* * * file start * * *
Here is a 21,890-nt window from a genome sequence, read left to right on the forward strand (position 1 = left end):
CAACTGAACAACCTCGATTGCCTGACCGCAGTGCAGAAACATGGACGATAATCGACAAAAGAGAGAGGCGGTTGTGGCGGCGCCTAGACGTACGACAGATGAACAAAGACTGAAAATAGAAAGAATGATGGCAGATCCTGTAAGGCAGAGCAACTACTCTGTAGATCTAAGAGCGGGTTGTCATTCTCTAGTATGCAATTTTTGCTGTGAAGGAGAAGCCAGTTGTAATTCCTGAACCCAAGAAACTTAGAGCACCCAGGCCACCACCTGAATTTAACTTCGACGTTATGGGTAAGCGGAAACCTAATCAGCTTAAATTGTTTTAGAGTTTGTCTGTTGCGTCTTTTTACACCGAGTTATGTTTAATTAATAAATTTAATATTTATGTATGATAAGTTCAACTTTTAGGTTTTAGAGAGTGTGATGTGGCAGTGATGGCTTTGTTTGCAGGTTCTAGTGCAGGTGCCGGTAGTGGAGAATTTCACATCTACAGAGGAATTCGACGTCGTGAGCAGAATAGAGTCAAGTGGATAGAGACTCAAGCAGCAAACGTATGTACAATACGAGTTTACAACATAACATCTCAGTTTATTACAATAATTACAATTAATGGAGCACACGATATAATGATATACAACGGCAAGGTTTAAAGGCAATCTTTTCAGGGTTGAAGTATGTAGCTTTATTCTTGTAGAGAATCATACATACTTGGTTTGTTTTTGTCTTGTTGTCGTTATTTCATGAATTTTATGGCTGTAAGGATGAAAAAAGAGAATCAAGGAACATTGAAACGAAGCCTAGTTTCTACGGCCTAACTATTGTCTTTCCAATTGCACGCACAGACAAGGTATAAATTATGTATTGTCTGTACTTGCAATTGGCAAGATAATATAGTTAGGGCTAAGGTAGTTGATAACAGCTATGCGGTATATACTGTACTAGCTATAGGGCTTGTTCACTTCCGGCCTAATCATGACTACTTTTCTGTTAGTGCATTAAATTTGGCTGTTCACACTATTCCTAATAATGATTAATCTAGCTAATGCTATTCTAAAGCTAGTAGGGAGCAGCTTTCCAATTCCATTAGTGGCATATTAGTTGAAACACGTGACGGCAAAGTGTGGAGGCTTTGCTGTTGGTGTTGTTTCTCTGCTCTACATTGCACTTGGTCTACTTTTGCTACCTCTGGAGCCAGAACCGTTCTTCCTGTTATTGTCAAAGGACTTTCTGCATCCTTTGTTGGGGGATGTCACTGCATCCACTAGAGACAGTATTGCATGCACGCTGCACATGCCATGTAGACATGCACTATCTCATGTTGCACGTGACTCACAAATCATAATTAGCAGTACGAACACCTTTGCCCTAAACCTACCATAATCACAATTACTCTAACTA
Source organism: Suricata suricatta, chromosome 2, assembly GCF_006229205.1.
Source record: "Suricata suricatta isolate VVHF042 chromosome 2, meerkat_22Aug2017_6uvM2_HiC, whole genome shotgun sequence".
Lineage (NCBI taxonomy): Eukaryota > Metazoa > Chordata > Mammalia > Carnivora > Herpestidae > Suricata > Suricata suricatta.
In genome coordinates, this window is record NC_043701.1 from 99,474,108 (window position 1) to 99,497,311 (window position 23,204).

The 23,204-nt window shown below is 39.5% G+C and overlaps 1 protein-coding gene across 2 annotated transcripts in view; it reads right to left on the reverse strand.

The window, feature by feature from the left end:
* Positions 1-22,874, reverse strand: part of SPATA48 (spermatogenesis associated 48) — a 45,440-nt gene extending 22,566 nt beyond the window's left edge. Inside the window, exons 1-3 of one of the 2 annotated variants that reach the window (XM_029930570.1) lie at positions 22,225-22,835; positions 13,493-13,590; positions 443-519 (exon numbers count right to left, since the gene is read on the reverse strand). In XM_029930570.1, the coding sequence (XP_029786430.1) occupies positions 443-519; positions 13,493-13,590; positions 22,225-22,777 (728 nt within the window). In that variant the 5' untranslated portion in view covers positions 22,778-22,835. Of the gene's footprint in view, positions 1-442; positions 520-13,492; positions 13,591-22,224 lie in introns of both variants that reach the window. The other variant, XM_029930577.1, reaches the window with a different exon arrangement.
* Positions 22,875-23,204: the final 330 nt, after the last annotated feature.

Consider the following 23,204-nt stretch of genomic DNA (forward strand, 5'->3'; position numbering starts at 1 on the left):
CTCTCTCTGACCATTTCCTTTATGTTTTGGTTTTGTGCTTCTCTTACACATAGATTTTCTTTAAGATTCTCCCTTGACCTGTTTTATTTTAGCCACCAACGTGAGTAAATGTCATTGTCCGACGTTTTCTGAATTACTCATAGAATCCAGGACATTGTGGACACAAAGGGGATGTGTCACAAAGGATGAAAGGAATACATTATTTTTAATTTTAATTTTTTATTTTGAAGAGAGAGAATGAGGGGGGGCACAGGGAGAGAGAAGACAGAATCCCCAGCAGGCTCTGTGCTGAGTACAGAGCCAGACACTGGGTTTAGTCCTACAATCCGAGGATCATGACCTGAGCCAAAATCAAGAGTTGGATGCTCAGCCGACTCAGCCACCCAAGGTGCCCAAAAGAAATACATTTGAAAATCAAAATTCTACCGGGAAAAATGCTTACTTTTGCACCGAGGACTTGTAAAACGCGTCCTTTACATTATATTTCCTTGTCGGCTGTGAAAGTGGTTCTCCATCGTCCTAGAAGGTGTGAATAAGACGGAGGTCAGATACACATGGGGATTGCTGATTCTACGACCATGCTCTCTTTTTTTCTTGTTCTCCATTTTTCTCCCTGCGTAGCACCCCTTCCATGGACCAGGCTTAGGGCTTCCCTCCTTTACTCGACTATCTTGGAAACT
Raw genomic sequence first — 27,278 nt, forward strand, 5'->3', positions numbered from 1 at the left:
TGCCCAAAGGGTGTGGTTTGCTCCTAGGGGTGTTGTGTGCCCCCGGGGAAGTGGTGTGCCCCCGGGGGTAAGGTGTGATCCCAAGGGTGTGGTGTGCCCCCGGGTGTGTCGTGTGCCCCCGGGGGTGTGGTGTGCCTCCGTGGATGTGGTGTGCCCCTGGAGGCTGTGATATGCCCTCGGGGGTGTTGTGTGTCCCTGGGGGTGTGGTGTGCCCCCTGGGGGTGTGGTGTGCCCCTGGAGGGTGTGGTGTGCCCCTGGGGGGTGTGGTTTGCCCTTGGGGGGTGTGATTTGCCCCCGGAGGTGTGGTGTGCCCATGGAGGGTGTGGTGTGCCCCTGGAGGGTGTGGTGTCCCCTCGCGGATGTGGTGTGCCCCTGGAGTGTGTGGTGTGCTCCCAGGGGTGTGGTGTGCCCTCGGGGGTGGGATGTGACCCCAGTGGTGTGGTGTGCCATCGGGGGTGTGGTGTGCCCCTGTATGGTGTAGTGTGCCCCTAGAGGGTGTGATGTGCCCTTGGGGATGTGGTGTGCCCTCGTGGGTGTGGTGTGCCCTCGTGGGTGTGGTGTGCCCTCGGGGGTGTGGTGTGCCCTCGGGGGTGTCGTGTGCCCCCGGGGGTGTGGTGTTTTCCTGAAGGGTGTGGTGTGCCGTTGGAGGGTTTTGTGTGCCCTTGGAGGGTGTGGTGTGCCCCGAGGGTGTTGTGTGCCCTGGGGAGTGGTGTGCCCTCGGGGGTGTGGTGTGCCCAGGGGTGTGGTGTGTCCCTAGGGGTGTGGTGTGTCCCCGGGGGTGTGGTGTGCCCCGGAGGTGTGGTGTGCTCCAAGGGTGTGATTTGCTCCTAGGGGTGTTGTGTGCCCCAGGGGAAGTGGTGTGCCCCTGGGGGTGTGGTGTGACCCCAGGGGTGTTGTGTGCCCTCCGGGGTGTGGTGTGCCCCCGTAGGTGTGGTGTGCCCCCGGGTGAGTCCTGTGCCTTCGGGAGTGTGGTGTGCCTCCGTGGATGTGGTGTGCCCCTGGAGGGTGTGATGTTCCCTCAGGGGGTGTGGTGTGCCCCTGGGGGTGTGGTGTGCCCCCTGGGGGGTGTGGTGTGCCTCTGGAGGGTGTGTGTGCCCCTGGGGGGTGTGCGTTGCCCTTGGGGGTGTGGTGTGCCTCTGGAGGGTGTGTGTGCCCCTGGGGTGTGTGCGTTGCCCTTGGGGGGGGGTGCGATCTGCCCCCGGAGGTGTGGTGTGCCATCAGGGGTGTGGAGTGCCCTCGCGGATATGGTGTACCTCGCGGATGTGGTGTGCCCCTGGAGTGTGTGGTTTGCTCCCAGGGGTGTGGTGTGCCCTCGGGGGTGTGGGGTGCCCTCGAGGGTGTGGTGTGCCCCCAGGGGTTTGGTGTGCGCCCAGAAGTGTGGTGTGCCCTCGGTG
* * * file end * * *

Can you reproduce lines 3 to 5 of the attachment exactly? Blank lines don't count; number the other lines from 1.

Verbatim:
Source organism: Suricata suricatta, chromosome 2, assembly GCF_006229205.1.
Source record: "Suricata suricatta isolate VVHF042 chromosome 2, meerkat_22Aug2017_6uvM2_HiC, whole genome shotgun sequence".
Lineage (NCBI taxonomy): Eukaryota > Metazoa > Chordata > Mammalia > Carnivora > Herpestidae > Suricata > Suricata suricatta.